And Agamemnon answered, "Fly if you will, I shall make you no prayers to stay you.
This will be best, for the gods ever hear the prayers of him who has obeyed them.
But nobody ever sang by moonlight on the upper deck, and the congregational singing at church and prayers
was not of a superior order of architecture.
I don't know why it is necessary to hear the same prayers several times a day, but I know that it is necessary; and knowing this I find joy in them.
He tried to hear nothing but the prayers that were being chanted or read, to feel nothing but self-oblivion in consciousness of the fulfilment of duty--a feeling he always experienced when hearing or reciting in advance the prayers he had so often heard.
But she had, as I have told you, the glimmerings of a sense of humor--which is simply another name for a sense of fitness of things; and it suddenly occurred to her that that simple little prayer, sacred to white-robed childhood lisping at motherly knees, was entirely unsuited to this freckled witch of a girl who knew and cared nothing bout God's love, since she had never had it translated to her through the medium of human love.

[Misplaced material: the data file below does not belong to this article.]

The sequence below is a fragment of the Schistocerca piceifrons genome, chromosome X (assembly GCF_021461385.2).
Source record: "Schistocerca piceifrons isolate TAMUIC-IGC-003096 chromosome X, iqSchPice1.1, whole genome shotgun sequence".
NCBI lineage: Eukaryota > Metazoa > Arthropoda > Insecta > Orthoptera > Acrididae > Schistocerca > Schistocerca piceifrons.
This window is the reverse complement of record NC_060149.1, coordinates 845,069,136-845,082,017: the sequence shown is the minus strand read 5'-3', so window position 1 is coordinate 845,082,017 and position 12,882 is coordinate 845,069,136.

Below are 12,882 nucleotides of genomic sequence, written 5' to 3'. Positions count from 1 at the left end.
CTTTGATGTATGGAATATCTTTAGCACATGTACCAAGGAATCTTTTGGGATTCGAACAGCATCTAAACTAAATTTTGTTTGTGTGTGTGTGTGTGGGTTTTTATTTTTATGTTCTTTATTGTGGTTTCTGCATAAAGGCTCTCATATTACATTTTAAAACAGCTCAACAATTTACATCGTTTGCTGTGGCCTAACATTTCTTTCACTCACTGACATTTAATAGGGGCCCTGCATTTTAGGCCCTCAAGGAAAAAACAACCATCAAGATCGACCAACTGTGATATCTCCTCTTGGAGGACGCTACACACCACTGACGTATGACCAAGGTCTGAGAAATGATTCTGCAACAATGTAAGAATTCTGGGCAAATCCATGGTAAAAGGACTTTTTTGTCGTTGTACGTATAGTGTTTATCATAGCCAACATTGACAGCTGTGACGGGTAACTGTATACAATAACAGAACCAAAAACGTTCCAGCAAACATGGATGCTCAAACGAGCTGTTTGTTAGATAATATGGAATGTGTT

Gracious heavenly Father--that's the way the ministers say it in church, so I suppose it's all right in private prayer, isn't it?
As men's prayers
are a disease of the will, so are their creeds a disease of the intellect.
During the service he would first listen to the prayers, trying to attach some meaning to them not discordant with his own views; then feeling that he could not understand and must condemn them, he tried not to listen to them, but to attend to the thoughts, observations, and memories which floated through his brain with extreme vividness during this idle time of standing in church.
No, it seems to be beginning again," he thought, listening to the prayers.
Cruncher, with unconscious inconsistency, "that the worth of YOUR prayers
Milady's supper was brought in, and she was found deeply engaged in saying her prayers aloud--prayers which she had learned of an old servant of her second husband, a most austere Puritan.
Milady knew she might be watched, so she continued her prayers to the end; and it appeared to her that the soldier who was on duty at her door did not march with the same step, and seemed to listen.
I WENT down yesterday to the Piraeus with Glaucon the son of Ariston, that I might offer up my prayers
to the goddess; and also because I wanted to see in what manner they would celebrate the festival, which was a new thing.
It was no light act of courage in those days, my dear boys, for a little fellow to say his prayers
publicly, even at Rugby.